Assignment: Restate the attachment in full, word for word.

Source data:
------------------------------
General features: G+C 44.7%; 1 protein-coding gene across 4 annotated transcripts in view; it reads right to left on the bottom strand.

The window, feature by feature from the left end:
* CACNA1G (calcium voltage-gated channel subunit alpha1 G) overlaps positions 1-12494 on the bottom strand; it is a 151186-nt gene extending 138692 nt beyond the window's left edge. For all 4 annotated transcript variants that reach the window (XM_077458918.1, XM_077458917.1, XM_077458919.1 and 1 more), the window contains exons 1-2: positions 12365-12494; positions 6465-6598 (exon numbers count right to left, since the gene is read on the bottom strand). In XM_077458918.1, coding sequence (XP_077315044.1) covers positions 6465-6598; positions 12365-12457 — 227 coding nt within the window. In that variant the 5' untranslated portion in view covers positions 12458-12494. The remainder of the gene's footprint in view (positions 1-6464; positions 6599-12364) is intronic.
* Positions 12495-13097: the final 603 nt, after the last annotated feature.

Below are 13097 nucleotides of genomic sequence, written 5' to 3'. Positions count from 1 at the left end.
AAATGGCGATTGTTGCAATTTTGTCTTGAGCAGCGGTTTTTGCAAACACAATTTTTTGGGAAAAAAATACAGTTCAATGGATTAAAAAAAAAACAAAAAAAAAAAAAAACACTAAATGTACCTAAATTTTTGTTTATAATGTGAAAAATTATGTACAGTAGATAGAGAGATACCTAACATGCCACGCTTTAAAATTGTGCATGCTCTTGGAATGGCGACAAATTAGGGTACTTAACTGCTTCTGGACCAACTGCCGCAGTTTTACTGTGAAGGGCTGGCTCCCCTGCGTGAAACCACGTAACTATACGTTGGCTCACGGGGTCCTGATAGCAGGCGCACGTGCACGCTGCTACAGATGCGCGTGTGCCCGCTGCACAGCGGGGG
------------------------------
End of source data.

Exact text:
General features: G+C 44.7%; 1 protein-coding gene across 4 annotated transcripts in view; it reads right to left on the bottom strand.

The window, feature by feature from the left end:
* CACNA1G (calcium voltage-gated channel subunit alpha1 G) overlaps positions 1-12494 on the bottom strand; it is a 151186-nt gene extending 138692 nt beyond the window's left edge. For all 4 annotated transcript variants that reach the window (XM_077458918.1, XM_077458917.1, XM_077458919.1 and 1 more), the window contains exons 1-2: positions 12365-12494; positions 6465-6598 (exon numbers count right to left, since the gene is read on the bottom strand). In XM_077458918.1, coding sequence (XP_077315044.1) covers positions 6465-6598; positions 12365-12457 — 227 coding nt within the window. In that variant the 5' untranslated portion in view covers positions 12458-12494. The remainder of the gene's footprint in view (positions 1-6464; positions 6599-12364) is intronic.
* Positions 12495-13097: the final 603 nt, after the last annotated feature.

Below are 13097 nucleotides of genomic sequence, written 5' to 3'. Positions count from 1 at the left end.
AAATGGCGATTGTTGCAATTTTGTCTTGAGCAGCGGTTTTTGCAAACACAATTTTTTGGGAAAAAAATACAGTTCAATGGATTAAAAAAAAAACAAAAAAAAAAAAAAACACTAAATGTACCTAAATTTTTGTTTATAATGTGAAAAATTATGTACAGTAGATAGAGAGATACCTAACATGCCACGCTTTAAAATTGTGCATGCTCTTGGAATGGCGACAAATTAGGGTACTTAACTGCTTCTGGACCAACTGCCGCAGTTTTACTGTGAAGGGCTGGCTCCCCTGCGTGAAACCACGTAACTATACGTTGGCTCACGGGGTCCTGATAGCAGGCGCACGTGCACGCTGCTACAGATGCGCGTGTGCCCGCTGCACAGCGGGGG